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I use dotnet run command to run my .qs quantum circuit. Is there a way to run my circuit N times, and get results of each run (like the shots parameter in Qiskit) ?

Thank you.

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  • $\begingroup$ You could create a python or C# host program to further process data. However, there must be a dotnet command. $\endgroup$ – Jonathcraft Sep 7 at 10:57
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Quantum programs in Q# can include classical logic as well as low-level quantum instructions, such that you can directly include the "shot" concept from circuits in your Q# programs by using a for-loop.

@EntryPoint()
operation RunSeveralTimes(nTimes : Int) : Result[] {
    mutable results = new Result[nTimes];
    for (idx in 0..nTimes - 1) {
        set results w/= idx <- DoSomething();
    }
    return results;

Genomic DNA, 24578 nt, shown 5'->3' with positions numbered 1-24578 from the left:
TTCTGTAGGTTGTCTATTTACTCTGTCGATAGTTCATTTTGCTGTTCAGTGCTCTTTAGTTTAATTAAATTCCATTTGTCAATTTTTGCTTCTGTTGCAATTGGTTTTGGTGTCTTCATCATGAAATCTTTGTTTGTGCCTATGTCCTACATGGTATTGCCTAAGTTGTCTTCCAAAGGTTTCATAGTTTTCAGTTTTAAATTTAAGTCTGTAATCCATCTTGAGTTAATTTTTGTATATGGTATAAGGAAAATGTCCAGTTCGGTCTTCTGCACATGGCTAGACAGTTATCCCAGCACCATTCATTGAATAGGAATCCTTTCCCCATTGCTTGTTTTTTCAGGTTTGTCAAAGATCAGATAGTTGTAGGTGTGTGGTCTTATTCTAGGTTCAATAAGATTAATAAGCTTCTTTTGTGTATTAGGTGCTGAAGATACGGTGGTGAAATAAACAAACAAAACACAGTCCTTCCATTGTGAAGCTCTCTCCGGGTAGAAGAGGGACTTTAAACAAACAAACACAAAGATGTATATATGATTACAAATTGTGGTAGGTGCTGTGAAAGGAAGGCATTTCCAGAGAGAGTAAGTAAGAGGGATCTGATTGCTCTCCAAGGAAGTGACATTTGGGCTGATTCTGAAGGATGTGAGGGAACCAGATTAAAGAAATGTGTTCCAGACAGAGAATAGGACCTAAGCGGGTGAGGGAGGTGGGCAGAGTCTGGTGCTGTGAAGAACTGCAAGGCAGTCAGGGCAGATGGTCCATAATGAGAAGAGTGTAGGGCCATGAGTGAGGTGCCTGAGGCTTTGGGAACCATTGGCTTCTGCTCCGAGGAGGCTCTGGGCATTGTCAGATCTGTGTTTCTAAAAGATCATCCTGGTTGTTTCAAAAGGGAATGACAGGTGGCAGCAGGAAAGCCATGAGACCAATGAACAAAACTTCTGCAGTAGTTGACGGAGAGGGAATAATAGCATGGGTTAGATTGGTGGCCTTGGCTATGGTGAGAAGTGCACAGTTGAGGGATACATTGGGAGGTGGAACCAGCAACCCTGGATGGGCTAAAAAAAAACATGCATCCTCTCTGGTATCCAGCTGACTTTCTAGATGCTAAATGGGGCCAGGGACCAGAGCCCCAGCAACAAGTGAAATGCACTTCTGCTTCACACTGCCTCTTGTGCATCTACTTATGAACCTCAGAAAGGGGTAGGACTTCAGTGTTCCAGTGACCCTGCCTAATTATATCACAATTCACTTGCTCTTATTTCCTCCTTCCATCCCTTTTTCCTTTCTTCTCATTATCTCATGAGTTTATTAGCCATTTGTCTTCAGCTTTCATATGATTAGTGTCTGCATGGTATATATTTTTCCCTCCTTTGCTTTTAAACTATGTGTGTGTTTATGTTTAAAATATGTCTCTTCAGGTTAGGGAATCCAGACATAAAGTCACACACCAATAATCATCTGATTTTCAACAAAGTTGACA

}

When running this program with dotnet run, you can now pass --n-times as a command-line argument to control how many times your DoSomething() operation gets called. Similarly, if you're using Q# in Jupyter Notebooks, you can use a command like %simulate RunSeveralTimes nTimes=50. From Python interoperability, you can pass nTimes as a keyword argument, e.g.: RunSeveralTimes.simulate(nTimes=50).

The Q# standard libraries also offer several functions and operations to make this sort of loop easier to write:

  • EstimateFrequency and EstimateFrequencyA: run an operation many times, and collect the probability with which a measurement at the end returns One.
  • DrawMany: run an operation many times with the same input, and collect all outputs.
  • ForEach: run an operation once for each of many inputs, and collect all outputs.
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  • 1
    $\begingroup$ Exactly what I wanted, thank you very much ! $\endgroup$ – user12910 Sep 18 at 19:28
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As mentioned by Jonathcraft, it's possible to modify the host program. For example, set the driver of the Q# program to be C#, then call the Q# program multiple times with a for loop.

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